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Monta’s Onto Something

First, here is Monta Ellis’ statement in it’s entirety:

“To My Community, Friends and Fans:

I want to thank you very much for your continued support and encouragement. While management and I do not agree on their actions, I want to be clear that my injury is based on my mistake in judgment. And I always accept responsibility for my actions.

The Bay area has become home to me and I love everything about this community. I see the kids wearing Number 8 in the arena and around the Bay area and it always brings a big smile to my face and a sense of pride and responsibility. I accept that role because there were people in my life that made a difference during my childhood and into my adult life.

It means a lot to me to be an NBA player, and something that I have worked hard my entire to life to achieve. I also take seriously the impact that some of my actions have on others, and particularly our youth. I am working very hard to get back on the court and help my teammates and coaches win many games and recreate the playoff atmosphere of 2007. We were as excited on the court as the fans in the stands, and I will continue to work hard to make you proud of the Warriors.

Thank you for becoming such a special part of my life.”

Warmly, Monta

Monta is so onto something here, I think. I was just discussing this with a Warriors’ staffer the other day. What they are trying to pull is “double jeopardy” by most accounts.
For those of you who are ready to rip me for being a player apologists, bring it. This one I am willing to take you on about. 🙂 This is a rant I’ve got to share.
All jokes aside, I’ve been thinking about this a lot, trying to make sense of it. I can’t. Even though Ellis was dead wrong, the Warriors can’t sentence him twice for the same crime. When Ellis appeals this, an independent arbitrator will say the same thing.
Here’s the rationale. The Warriors had three options when to punish Monta: terminate the contract, suspend him or fine him. They chose to suspend him.
Under what jurisdiction in his country can you go back and tack on additional punishment later? Certainly no court of law.
Say I get arrested for … say … domestic violence. I go before the judge and he or she sentences me to a year in jail. Not even his or her honorable can bring me back into court – after I’ve finished my time – and sentence me to additional punishment because I have not improved enough as a husband. It just doesn’t work like that.
I know some of you are going to say. The Warriors staffer made the same argument, it’s only fair that the Warriors should be able to suspend him now and recover their money if he doesn’t pan out. But that is flawed logic, if you ask me. It is completely unfair.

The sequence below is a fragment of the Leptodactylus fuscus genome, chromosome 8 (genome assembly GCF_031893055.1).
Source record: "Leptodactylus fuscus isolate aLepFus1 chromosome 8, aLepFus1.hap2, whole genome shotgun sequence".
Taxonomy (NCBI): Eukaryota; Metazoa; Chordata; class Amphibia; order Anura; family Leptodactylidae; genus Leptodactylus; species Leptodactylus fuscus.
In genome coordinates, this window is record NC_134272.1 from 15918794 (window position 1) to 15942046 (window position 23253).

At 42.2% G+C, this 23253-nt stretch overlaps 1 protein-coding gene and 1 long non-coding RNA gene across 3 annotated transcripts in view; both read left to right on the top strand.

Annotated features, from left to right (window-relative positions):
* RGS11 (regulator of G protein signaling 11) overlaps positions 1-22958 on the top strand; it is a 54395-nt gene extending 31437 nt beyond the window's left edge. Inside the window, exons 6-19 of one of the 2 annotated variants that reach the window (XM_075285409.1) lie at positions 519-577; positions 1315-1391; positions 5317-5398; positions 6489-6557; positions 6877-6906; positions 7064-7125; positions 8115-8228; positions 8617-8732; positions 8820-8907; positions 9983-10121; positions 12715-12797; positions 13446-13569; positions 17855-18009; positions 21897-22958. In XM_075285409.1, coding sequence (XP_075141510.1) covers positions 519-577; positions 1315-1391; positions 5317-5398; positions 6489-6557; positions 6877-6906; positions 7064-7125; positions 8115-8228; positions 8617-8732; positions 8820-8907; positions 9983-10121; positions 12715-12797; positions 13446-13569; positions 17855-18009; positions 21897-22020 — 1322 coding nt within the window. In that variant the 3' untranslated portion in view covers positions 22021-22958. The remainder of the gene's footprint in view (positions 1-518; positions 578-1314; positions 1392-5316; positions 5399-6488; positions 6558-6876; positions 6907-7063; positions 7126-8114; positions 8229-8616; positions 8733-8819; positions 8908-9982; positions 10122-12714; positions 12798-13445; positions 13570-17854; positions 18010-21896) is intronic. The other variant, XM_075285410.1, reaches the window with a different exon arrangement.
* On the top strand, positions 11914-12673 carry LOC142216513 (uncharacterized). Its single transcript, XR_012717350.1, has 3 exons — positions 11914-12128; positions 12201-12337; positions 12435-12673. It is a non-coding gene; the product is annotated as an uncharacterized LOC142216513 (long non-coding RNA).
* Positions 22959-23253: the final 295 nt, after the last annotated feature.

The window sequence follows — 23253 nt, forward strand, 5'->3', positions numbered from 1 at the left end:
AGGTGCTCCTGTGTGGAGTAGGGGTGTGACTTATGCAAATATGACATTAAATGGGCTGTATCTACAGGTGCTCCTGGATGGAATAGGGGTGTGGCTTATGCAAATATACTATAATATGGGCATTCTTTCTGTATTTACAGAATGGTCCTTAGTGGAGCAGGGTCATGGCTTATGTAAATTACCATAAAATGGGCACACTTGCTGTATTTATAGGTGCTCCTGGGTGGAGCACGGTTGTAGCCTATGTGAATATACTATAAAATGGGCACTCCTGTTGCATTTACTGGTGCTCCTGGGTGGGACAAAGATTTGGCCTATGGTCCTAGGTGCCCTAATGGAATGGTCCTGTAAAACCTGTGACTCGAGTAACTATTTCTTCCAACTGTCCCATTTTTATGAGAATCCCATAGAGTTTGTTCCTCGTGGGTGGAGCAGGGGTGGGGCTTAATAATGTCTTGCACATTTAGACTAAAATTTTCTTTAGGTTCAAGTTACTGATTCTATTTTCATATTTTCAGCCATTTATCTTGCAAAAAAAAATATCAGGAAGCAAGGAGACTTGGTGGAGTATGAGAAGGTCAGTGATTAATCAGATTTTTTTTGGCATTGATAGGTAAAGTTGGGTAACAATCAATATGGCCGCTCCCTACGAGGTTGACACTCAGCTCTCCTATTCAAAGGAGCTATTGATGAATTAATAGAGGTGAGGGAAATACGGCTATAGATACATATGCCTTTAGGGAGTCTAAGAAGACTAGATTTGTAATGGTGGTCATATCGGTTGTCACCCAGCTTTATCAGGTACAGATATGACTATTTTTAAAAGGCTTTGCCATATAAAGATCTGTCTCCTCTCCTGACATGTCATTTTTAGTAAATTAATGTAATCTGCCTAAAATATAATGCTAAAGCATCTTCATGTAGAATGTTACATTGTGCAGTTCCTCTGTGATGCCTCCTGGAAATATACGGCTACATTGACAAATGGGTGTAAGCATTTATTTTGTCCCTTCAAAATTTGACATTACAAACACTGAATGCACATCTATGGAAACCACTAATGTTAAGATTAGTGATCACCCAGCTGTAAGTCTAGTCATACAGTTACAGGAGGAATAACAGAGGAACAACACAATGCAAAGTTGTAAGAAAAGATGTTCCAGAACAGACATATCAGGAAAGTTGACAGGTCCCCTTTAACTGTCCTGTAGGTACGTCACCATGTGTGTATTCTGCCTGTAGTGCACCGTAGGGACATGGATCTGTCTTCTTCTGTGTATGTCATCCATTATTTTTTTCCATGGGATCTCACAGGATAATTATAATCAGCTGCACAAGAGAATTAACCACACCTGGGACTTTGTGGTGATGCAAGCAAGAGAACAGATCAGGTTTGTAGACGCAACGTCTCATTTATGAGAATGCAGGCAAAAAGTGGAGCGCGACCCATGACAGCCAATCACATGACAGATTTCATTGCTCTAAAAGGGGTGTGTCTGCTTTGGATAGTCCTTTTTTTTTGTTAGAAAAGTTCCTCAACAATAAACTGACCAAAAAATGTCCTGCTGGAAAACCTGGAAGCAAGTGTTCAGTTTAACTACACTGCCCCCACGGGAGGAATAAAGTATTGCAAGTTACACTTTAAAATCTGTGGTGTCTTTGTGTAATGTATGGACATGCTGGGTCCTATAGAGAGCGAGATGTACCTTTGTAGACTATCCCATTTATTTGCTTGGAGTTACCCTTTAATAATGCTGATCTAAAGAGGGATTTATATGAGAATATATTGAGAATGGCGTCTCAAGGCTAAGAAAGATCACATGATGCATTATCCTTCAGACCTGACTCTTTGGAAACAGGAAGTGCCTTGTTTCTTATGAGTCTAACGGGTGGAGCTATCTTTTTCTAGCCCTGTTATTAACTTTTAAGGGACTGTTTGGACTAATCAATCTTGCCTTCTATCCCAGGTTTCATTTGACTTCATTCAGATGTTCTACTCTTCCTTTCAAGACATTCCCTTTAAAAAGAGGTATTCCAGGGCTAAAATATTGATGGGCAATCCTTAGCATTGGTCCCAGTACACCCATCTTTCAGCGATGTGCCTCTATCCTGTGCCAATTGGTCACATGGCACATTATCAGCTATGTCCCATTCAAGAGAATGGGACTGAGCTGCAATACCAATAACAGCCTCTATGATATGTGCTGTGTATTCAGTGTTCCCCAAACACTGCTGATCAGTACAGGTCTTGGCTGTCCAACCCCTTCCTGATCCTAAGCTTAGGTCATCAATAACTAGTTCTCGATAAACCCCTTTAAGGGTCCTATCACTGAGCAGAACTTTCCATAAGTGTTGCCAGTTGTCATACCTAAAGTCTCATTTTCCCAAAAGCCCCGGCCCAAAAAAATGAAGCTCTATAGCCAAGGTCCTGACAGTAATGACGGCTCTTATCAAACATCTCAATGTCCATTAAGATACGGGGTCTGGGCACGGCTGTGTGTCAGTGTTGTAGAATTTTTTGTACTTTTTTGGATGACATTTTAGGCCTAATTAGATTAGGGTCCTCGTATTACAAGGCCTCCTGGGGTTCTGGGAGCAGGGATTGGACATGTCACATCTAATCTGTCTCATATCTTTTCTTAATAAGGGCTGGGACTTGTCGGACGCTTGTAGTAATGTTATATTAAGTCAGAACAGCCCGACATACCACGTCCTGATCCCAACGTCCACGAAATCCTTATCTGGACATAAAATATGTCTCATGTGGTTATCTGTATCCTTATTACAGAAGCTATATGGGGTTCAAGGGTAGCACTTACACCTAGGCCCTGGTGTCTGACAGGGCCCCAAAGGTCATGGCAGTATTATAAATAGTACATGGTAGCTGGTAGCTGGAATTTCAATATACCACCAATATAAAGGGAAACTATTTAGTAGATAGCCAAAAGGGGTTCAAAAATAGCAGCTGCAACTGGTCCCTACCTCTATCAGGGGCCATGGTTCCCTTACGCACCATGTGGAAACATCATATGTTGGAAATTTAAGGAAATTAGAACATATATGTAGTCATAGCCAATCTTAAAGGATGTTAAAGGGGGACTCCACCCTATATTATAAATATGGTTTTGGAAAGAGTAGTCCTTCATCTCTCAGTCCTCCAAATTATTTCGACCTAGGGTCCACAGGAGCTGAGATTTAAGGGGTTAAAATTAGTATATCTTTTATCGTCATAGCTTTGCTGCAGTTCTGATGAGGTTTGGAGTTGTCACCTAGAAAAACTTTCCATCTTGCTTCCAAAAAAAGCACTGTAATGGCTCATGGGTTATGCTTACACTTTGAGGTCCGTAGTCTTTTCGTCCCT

Certainly, Ellis’ poor decision put the Warriors in a tough spot. But it’s a “tough” spot for a reason.
The Warriors had the option to terminate their contract and get their money back. And they chose not to. They had to assess the risk and reward from their options and make a choice. They did.
But what if they terminate his contract and he recovers fully and becomes a star?
Oh well.
What if they don’t terminate his contract and he is never the same?
Oh well.
They weighed the options. They made their choice, and they should have to live with it, just like Monta has to live with the consequences from their choice.
It would have been more reasonable had the Warriors, to continue the court analogy, “suspended the sentence.” They could have waited to see how Ellis recovers, reserving the right to impose the punishment later. Judges do it all the time. A judge could tell me, assuming I did abuse my wife, that he or should would suspend the sentence provided I complete anger management or marriage counseling. If I don’t by a certain date, I get five years. If I do, I get probation or whatever.
However, if you do that, you CANNOT impose a punishment until later. A judge can’t sentence me to the time AND make me do anger management AND throw the book at me if I still don’t turn out to be a good husband.
Sorry about the courtroom analogies. It is just the best way I can explain why I think Monta is right in this case, as wrong as he was to start.
An important caveat to note is that the Warriors can only punish him for violating his contract. If I understand this correctly, being injured and missing games is not a punishable offense. You can’t suspend him 30 games for violating a conduct clause in his contract, then terminate his contract because he’s too hurt to play. NBA contracts are guaranteed. Teams aren’t allowed to NOT pay a player because they are injured and not playing.
Therefore, whatever punishment the Warriors’ exact on Ellis is because he violated the uniform player contract. For that crime, they had three punishment options: terminate contract, suspend or fine.
They chose to suspend. Should be case closed.

Marcus Thompson